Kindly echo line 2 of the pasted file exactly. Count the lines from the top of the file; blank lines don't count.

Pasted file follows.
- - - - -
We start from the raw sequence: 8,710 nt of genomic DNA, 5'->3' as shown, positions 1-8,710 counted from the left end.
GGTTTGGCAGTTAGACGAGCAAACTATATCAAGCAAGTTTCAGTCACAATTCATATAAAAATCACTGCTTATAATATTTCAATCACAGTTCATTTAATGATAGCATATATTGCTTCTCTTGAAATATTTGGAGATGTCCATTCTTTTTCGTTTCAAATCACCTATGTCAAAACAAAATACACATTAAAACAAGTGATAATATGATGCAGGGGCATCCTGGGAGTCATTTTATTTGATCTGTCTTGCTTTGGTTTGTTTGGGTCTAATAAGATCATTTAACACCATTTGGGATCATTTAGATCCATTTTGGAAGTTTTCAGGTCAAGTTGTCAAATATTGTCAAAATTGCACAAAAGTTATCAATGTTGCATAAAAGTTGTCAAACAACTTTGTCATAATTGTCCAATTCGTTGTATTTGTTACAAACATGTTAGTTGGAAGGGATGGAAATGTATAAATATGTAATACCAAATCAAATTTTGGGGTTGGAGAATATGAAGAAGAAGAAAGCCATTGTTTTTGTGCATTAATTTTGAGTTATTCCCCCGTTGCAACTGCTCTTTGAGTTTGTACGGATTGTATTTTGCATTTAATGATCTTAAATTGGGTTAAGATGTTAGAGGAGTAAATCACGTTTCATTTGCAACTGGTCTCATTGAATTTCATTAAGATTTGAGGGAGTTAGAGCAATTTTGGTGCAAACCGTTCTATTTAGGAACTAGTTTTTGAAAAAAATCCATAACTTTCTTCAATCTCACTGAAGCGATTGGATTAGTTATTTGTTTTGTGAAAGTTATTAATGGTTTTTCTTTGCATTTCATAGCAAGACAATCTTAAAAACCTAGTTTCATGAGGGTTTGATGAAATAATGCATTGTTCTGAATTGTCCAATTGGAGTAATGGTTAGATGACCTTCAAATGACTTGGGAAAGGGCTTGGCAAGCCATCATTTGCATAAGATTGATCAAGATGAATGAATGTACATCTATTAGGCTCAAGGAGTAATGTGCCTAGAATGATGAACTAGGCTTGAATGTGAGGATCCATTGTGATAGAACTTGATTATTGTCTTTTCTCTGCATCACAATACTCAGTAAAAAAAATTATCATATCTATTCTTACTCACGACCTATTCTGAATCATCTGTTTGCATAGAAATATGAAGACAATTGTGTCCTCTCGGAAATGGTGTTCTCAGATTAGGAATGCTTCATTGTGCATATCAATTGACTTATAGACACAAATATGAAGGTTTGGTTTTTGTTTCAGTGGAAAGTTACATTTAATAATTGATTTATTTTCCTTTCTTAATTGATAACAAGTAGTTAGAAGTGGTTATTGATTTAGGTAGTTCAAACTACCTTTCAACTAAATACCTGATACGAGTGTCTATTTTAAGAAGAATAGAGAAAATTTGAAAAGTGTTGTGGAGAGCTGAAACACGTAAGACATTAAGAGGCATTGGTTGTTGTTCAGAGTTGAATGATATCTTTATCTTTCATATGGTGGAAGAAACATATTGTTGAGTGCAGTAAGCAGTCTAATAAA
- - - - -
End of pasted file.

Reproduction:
GGTTTGGCAGTTAGACGAGCAAACTATATCAAGCAAGTTTCAGTCACAATTCATATAAAAATCACTGCTTATAATATTTCAATCACAGTTCATTTAATGATAGCATATATTGCTTCTCTTGAAATATTTGGAGATGTCCATTCTTTTTCGTTTCAAATCACCTATGTCAAAACAAAATACACATTAAAACAAGTGATAATATGATGCAGGGGCATCCTGGGAGTCATTTTATTTGATCTGTCTTGCTTTGGTTTGTTTGGGTCTAATAAGATCATTTAACACCATTTGGGATCATTTAGATCCATTTTGGAAGTTTTCAGGTCAAGTTGTCAAATATTGTCAAAATTGCACAAAAGTTATCAATGTTGCATAAAAGTTGTCAAACAACTTTGTCATAATTGTCCAATTCGTTGTATTTGTTACAAACATGTTAGTTGGAAGGGATGGAAATGTATAAATATGTAATACCAAATCAAATTTTGGGGTTGGAGAATATGAAGAAGAAGAAAGCCATTGTTTTTGTGCATTAATTTTGAGTTATTCCCCCGTTGCAACTGCTCTTTGAGTTTGTACGGATTGTATTTTGCATTTAATGATCTTAAATTGGGTTAAGATGTTAGAGGAGTAAATCACGTTTCATTTGCAACTGGTCTCATTGAATTTCATTAAGATTTGAGGGAGTTAGAGCAATTTTGGTGCAAACCGTTCTATTTAGGAACTAGTTTTTGAAAAAAATCCATAACTTTCTTCAATCTCACTGAAGCGATTGGATTAGTTATTTGTTTTGTGAAAGTTATTAATGGTTTTTCTTTGCATTTCATAGCAAGACAATCTTAAAAACCTAGTTTCATGAGGGTTTGATGAAATAATGCATTGTTCTGAATTGTCCAATTGGAGTAATGGTTAGATGACCTTCAAATGACTTGGGAAAGGGCTTGGCAAGCCATCATTTGCATAAGATTGATCAAGATGAATGAATGTACATCTATTAGGCTCAAGGAGTAATGTGCCTAGAATGATGAACTAGGCTTGAATGTGAGGATCCATTGTGATAGAACTTGATTATTGTCTTTTCTCTGCATCACAATACTCAGTAAAAAAAATTATCATATCTATTCTTACTCACGACCTATTCTGAATCATCTGTTTGCATAGAAATATGAAGACAATTGTGTCCTCTCGGAAATGGTGTTCTCAGATTAGGAATGCTTCATTGTGCATATCAATTGACTTATAGACACAAATATGAAGGTTTGGTTTTTGTTTCAGTGGAAAGTTACATTTAATAATTGATTTATTTTCCTTTCTTAATTGATAACAAGTAGTTAGAAGTGGTTATTGATTTAGGTAGTTCAAACTACCTTTCAACTAAATACCTGATACGAGTGTCTATTTTAAGAAGAATAGAGAAAATTTGAAAAGTGTTGTGGAGAGCTGAAACACGTAAGACATTAAGAGGCATTGGTTGTTGTTCAGAGTTGAATGATATCTTTATCTTTCATATGGTGGAAGAAACATATTGTTGAGTGCAGTAAGCAGTCTAATAAA